Doug's not so serious outside the scope of his writing, though, believe me. Every time he walks into the office there's be some sort of joking around and the sound of his deep laughter that comes from his gut and lights up his face and everyone else's, too.

He gets a kick out of the simplest things and reminds everyone around him that life is funny—even when it seems like it's not.

Along with being a writer, Doug's a farmer, truck driver, political activist—something he's most proud of—husband, father, grandfather, community sounding board, history buff, and go-to guy when people want to put some-thing down on paper. In fact, some Capac residents went to him to do just that—for me. Back when all the controversy was brewing over the village manager and police chief and recall and whatnot, Doug told me some people came to him and asked him to write a letter to "ream you a new ..." but he declined to do so. Although he didn't know me personally back then, Doug knew about the newspaper business and said I was just doing my job—and that editors are entitled to their opinion, however unpopular it may be. They never held it against him, either, because that's how Doug is—a stand up guy. And now that he's let us in on his family history, it's clear where his pioneer spirit comes from.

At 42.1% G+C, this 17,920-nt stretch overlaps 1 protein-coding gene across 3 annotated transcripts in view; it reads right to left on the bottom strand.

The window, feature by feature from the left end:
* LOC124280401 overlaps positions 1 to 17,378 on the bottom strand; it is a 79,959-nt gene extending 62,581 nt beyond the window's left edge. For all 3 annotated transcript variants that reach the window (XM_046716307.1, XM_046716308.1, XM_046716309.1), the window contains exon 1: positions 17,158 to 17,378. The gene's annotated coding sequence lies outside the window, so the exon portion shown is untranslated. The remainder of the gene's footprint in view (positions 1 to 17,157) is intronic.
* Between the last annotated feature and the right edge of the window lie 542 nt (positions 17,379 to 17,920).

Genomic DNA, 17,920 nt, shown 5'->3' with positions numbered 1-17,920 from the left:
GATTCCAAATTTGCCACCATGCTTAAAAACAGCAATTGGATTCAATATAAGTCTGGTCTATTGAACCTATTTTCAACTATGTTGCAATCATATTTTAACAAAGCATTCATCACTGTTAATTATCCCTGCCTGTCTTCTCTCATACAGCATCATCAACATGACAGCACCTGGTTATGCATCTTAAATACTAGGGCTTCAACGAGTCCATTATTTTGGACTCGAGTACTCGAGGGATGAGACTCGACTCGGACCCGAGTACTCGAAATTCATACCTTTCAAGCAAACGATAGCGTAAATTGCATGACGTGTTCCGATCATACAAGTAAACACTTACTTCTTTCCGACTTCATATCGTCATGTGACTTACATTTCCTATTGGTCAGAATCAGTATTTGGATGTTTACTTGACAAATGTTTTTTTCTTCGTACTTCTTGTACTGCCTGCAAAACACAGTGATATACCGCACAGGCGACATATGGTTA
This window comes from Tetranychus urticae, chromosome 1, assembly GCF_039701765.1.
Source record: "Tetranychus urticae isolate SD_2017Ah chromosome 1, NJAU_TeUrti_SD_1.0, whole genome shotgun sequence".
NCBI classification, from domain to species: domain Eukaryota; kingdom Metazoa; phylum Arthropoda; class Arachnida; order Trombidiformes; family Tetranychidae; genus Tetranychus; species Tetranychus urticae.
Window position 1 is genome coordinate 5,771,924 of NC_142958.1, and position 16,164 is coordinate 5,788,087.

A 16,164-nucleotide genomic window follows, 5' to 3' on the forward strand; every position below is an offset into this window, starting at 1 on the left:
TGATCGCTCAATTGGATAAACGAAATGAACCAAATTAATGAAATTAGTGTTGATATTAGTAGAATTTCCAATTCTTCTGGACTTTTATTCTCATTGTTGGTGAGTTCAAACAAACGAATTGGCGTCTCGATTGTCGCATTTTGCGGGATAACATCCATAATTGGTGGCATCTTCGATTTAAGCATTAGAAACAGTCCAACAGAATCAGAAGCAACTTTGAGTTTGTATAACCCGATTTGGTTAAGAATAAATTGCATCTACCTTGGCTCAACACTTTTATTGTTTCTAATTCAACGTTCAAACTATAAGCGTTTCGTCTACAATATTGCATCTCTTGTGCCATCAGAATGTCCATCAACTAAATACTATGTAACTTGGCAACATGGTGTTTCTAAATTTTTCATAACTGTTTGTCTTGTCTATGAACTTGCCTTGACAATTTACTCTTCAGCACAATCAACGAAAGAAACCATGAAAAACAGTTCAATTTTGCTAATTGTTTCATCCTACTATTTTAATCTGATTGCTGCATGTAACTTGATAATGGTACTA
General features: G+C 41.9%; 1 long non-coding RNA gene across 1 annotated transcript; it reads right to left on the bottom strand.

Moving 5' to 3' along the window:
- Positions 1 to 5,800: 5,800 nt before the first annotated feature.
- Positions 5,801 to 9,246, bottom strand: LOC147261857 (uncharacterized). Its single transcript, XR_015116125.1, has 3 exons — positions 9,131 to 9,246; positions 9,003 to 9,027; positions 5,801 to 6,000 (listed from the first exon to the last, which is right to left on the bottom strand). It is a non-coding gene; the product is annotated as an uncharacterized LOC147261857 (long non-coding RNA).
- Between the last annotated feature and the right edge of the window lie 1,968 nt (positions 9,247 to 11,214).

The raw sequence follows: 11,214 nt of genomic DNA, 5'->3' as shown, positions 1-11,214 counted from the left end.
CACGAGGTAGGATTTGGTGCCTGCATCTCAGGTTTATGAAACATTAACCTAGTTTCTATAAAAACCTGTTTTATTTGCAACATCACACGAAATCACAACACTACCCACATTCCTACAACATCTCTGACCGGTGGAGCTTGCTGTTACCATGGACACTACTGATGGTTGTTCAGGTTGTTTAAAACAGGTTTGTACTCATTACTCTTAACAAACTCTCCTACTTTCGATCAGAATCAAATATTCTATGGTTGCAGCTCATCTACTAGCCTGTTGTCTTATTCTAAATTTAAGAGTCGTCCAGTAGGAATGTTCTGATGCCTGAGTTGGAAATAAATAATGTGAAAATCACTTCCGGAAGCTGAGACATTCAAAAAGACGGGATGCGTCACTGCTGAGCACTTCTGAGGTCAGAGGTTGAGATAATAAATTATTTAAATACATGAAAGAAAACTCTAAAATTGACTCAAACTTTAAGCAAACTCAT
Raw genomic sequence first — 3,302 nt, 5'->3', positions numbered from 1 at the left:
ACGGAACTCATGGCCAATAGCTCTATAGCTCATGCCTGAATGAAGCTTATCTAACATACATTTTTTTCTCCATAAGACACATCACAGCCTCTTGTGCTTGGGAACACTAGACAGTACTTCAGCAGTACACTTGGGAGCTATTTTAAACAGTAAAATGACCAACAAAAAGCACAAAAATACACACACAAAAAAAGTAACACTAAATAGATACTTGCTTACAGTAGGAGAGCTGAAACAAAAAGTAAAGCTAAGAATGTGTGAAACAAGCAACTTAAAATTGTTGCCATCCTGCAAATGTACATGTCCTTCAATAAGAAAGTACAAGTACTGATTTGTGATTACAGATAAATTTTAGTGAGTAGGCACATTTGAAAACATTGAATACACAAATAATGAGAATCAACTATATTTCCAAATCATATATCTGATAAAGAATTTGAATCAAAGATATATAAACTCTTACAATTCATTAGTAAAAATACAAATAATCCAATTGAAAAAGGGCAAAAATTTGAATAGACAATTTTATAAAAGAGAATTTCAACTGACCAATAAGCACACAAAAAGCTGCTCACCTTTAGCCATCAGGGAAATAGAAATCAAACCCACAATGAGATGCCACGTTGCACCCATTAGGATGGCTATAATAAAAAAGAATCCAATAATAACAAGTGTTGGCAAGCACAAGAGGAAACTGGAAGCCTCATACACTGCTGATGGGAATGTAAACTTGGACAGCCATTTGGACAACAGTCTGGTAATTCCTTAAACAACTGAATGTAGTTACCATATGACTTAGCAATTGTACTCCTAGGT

Doug stood up to the court system, too—all the way to the Supreme Court and guess what? Doug Hunter set a precedent in labor law. Newsweek magazine did a write up about him for doing so. Doug is a believer in justice, a man whose sense of what's fair is honed sharp and he's not afraid to point it out by standing up for it. He's the guy people go to to right a wrong, to put wheels in motion for action, to make a difference through the power of the written word.

I suspect Doug can't help that. It's genetic. Part of his DNA, something he couldn't change or deny if he wanted to.

Throughout Doug's adventure I got to know his wife, Juanita, too. We finally met in person on Friday, but it was as if we'd always known each other. Over the telephone we became friends and allies, co-conspirators in rooting for Doug's success and revelers in the praise and connection from readers that followed.

Yes, Doug's a bit of a Renaissance man but he's not online yet. Doesn't even have a computer and doesn't seem like he's about to get one anytime soon despite my passionate pitch that he do so. Writing's a lot easier and quicker with one, as is research and the ability to communicate with others. Maybe he'll come around—maybe not. Doesn't matter. Juanita painstakingly transcribed Doug's longhand columns into 'legible' material—and she chose the excerpts from Noble Hunter's diary and The Capac Journal. Her contributions of time and effort added to the success of Doug's series.

Yes, when it comes to Doug Hunter there is definitely more than meets the eye. I'm so grateful I got to meet the man and see this for myself.

Email Doug at

Email Catherine at